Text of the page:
AMAC Exclusive – By Thomas M. Fortescue
For many years, Californians have grown accustomed to regular and increasingly frantic annual warnings that summertime could bring power disruptions. But this is no longer just a California problem. Perhaps for the first time in our history, similar warnings are being issued across the United States. The richest, most powerful nation on earth (we are told) will no longer be able to guarantee that it can get through the summer without rolling blackouts. This used to be something Americans would be warned about experiencing in other countries. Now that country is their own.
For California politicians, the usual scapegoats for blackouts are high winds (i.e., nature), record-breaking fires (i.e., not the fault of lawmakers in Sacramento), and “climate change” (i.e., it’s your fault the lights went out). Unsurprisingly, the cost of energy in California has been increasing faster than the general rate of inflation, disproportionately harming low income workers in the state.
But now, the blackout warnings that California residents have grown accustomed to have been exported to Texas, Indiana, and many other states, which are issuing dire warnings about the possibility of blackouts. California’s grid operator expects the usual shortages this summer, especially if the fire season is as bad as last year. Likewise, the Midcontinent Independent System Operator, which oversees power in much of the Midwest, declared it could be forced to take “emergency measures” this summer due to capacity shortfalls.
According to a study by the Wall Street Journal, large, sustained power outages have greatly increased since 2000. At the turn of the century, less than two dozen major power disruptions took place. By 2020, that number was greater than 180—an increase of nearly 800%. This didn’t even include the historic outages in Texas in 2021, or the latest wildfire-induced outages in California.
One of the primary causes of this escalating crisis is an aging grid that generations of politicians have failed to address. Much of the current power distribution system was built after World War II. Some lines were even built well before that. The American Society of Civil Engineers says that 70% of America’s power distribution system is well into the second half of its expected 50-year lifespan, and they predict that by 2029, the U.S. will face a $200 billion gap in funding to update the grid.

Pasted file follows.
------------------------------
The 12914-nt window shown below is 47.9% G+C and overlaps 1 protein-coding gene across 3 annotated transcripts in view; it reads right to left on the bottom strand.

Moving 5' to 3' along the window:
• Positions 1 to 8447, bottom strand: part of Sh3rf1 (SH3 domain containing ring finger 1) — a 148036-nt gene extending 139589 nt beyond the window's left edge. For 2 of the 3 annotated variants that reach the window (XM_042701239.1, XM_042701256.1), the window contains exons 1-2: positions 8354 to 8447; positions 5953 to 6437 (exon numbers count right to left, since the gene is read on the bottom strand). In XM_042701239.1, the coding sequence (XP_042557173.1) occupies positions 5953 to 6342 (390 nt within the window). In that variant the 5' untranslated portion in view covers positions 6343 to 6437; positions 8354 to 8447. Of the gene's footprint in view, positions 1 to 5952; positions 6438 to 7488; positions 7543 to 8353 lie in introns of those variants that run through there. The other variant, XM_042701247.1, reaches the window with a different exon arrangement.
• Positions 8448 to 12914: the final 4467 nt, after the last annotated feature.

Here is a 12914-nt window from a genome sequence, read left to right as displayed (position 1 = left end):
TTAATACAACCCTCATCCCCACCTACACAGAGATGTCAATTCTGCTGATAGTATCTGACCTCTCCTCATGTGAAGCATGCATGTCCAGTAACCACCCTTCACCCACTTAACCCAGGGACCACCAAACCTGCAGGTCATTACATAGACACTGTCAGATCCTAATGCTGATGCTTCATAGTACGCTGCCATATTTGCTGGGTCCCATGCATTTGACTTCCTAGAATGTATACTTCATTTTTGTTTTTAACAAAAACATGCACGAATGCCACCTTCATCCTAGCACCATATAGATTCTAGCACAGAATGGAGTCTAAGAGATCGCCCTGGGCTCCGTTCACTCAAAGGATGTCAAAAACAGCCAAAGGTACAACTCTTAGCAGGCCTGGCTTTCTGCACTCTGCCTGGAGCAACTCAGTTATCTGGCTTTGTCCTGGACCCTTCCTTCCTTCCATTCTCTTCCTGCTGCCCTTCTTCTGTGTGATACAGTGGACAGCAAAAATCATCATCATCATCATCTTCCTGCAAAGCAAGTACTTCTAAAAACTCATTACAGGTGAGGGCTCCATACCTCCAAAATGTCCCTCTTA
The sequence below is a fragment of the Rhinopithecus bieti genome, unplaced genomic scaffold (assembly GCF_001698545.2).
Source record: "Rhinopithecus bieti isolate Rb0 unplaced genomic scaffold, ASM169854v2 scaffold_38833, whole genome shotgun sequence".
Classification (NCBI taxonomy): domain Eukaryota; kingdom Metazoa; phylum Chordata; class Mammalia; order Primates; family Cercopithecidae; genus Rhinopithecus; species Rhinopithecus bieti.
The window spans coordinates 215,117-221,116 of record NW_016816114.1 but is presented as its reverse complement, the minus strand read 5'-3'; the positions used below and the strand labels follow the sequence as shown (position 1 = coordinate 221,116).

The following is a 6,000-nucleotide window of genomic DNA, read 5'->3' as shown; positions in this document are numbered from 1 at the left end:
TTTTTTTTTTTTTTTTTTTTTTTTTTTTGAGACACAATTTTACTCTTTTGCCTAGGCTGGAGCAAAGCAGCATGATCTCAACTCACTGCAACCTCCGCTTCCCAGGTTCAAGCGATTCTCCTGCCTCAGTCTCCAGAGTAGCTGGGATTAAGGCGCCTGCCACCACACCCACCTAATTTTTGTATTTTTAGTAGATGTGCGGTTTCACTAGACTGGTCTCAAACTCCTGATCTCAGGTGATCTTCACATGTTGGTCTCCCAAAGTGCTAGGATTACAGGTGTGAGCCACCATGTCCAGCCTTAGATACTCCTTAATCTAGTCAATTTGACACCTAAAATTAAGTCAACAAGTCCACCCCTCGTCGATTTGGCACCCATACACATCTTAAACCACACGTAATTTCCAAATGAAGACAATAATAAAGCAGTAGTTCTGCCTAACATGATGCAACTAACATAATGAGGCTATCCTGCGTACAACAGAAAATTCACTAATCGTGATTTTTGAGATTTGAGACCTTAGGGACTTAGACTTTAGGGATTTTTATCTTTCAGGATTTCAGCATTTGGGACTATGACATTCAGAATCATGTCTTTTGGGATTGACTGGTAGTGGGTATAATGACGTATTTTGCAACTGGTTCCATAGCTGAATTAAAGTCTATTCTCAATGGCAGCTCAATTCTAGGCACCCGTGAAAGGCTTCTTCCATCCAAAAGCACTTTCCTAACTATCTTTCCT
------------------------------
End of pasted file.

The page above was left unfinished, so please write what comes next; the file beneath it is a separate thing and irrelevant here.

In short, what most have considered a “California problem” is quickly becoming an America problem.
What is driving this? A big part of the problem is Democrats’ rigid demands for a complete and immediate “transition” to so-called “renewable energy.” An increasing portion of America’s power generation comes from wind and solar farms, which, as the Wall Street Journal observes, “are among the cheapest forms of power generation [but] don’t produce electricity at all times and need large batteries to store their output for later use.”
What of the other cleaner alternatives to wind and solar, such as nuclear energy? In California, Governor Newsom has said he would consider not retiring a nuclear power plant in order to keep up with energy demand. But the fact that nuclear energy—which is completely clean—could be excluded from California’s “renewable” grid is absurd. Countries like France, for example, derive approximately 70% of their energy from nuclear power. Nuclear power plants produce zero emissions and are a reliable source of power that doesn’t depend on batteries. Thus, to exclude nuclear is to openly admit that Americans will be paying drastically and needlessly higher energy prices during this “transition.”